Poets United: Yes, work can be draining. Especially given all of the leaping, hee hee! I am so happy that you persevere. What other activities do you enjoy?



Self-Portrait

Serena: I enjoy channeling the disembodied voices of the disenfranchised, cracking karaoke jokes, drumming with the shamans in the Amazon forest.  I like to tiptoe through the tundra and jive with the jet set, then dance the Flamenco with Forrest Gump when he stops running.  I taught John Hancock how to sign his name and Rumi how to whirl.  I went to school with angel fish and mastered the backstroke with a pod of defiant dolphins. I whispered plots into Shakespeare’s ear and convinced Vincent Van Gogh to rethink the preacher gig.  I was the inspiration for impressionism and the one who pointed out to Pollock that his drips were memorable. Andy Warhol had an epiphany when I made him toasted cheese and tomato soup.  I was the first to photograph the snow leopard in Afghanistan but kept the pictures to myself.  I travel around the moon without a lunar module and use sarcasm to grow bigger zucchinis.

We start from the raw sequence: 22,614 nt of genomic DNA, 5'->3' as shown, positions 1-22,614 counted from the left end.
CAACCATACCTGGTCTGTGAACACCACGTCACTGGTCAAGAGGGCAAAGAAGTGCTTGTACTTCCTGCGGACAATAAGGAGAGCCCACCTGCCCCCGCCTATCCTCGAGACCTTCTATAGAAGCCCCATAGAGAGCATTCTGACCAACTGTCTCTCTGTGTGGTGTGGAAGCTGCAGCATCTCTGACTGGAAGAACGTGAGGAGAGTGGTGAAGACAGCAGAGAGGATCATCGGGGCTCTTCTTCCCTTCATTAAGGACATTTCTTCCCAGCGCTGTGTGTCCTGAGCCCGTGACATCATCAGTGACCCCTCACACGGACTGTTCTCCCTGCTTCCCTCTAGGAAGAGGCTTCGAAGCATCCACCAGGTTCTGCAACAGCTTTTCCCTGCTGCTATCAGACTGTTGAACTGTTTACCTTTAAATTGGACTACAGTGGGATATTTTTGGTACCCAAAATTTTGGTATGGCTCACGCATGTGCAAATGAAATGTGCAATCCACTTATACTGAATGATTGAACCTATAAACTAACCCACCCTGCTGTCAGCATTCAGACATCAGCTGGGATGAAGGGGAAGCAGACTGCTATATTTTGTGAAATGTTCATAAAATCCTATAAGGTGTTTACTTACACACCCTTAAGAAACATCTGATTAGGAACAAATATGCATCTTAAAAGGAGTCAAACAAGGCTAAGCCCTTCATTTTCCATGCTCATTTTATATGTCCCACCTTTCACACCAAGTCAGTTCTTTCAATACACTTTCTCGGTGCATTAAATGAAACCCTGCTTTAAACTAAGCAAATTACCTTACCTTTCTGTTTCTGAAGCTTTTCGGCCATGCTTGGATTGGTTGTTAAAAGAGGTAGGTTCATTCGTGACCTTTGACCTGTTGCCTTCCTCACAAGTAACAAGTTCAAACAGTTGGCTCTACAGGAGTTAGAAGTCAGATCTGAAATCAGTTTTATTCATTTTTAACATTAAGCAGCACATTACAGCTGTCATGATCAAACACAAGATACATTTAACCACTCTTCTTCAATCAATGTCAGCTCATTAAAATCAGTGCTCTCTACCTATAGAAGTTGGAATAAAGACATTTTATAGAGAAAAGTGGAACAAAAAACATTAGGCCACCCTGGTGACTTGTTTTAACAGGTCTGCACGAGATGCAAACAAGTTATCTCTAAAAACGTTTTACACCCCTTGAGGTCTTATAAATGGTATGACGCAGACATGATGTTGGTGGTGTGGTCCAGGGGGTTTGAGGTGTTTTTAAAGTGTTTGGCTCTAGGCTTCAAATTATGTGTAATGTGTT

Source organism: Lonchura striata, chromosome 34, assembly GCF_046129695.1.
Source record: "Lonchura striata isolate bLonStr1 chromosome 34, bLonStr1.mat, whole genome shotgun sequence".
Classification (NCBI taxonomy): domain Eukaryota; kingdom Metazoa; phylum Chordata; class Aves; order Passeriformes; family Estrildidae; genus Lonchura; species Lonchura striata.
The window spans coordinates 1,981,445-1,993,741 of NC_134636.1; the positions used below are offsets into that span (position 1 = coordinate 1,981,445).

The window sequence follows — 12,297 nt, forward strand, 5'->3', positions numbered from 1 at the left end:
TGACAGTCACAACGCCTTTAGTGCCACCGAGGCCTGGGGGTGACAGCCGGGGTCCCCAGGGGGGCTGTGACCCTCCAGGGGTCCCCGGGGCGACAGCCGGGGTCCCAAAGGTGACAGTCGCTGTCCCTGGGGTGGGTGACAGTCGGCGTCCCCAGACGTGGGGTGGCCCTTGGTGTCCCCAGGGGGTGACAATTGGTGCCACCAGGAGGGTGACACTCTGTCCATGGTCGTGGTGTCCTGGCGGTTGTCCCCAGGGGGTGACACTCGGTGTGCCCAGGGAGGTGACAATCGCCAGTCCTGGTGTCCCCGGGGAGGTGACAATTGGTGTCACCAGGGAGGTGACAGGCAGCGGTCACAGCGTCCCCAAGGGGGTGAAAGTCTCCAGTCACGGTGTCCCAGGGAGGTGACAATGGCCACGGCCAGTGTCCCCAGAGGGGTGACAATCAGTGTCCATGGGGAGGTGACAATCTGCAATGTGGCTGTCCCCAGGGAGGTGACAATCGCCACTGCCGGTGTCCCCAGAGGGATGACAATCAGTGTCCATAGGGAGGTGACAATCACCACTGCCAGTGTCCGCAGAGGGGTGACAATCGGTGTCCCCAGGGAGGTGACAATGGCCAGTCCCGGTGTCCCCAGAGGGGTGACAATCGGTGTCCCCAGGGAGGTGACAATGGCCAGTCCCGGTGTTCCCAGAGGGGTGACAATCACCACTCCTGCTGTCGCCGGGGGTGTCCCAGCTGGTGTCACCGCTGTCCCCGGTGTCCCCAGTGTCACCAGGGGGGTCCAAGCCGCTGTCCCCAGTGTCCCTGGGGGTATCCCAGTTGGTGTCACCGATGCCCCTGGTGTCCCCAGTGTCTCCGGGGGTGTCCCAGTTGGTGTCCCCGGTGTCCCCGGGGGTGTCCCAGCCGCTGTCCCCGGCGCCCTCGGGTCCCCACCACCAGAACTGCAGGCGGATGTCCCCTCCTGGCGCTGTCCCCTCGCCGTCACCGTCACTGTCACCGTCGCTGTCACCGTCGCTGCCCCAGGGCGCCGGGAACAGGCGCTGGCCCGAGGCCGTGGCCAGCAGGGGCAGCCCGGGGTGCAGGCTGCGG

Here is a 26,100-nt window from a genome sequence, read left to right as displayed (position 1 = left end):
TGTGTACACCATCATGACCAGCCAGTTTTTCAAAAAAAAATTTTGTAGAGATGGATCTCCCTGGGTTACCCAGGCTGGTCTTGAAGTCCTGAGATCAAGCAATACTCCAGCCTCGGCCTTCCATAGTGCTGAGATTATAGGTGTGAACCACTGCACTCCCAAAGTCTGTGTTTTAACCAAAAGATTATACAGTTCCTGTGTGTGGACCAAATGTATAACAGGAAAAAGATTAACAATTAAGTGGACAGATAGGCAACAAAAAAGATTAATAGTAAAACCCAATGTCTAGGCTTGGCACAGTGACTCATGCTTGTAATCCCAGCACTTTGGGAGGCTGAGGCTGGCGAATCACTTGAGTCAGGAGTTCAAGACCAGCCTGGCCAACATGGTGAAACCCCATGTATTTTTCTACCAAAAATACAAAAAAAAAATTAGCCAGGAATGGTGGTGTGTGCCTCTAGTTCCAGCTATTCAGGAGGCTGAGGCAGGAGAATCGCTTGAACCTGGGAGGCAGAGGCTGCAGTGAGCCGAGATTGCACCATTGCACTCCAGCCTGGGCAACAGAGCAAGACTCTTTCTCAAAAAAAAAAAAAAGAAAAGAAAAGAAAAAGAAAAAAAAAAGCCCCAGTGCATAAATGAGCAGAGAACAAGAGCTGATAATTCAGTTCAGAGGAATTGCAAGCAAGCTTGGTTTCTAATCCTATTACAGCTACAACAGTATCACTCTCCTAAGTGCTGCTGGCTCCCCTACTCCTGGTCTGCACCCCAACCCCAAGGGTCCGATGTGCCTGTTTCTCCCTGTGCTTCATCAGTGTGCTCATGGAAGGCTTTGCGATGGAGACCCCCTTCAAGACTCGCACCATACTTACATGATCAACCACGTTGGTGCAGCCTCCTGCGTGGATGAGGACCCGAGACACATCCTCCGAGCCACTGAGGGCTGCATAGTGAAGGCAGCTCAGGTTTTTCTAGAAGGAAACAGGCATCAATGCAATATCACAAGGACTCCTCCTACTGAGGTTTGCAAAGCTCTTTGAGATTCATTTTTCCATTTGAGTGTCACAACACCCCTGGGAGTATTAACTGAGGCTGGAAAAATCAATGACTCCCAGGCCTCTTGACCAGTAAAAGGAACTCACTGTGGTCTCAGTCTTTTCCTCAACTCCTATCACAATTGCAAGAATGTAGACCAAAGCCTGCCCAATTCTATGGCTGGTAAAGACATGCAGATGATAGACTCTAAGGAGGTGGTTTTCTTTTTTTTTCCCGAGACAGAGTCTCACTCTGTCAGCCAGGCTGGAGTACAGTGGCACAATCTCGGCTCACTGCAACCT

Okay, that’s my inner life.   

Poets United: WOW! You have just written the most amazing poem EVER! (Kids, isn't this the best answer you've ever read, to that question?)

Serena: Out here, in the actual World, I’m addicted to reading, and greedily devour several books at a time. I always have a book or my Kindle with me just in case I get some golden time to dive in.  I enjoy pasting my poems with pictures into journals.  I also am addicted to journaling, although that practice is shape-shifting into more of a regular poetry party.  I enjoy outings in beautiful settings.  


Bryce Canyon

Last year my husband, daughter and I made our way to Zion and Bryce Canyon, which is one of the most magical places I’ve ever been.   I enjoy camping with my family.  I love chocolate and wine.  I enjoy indulging in good food and keep trying to develop more joy in moving my body to complement. 

Poets United: Sounds wonderful. Bryce Canyon is amazing. Favorite book ever?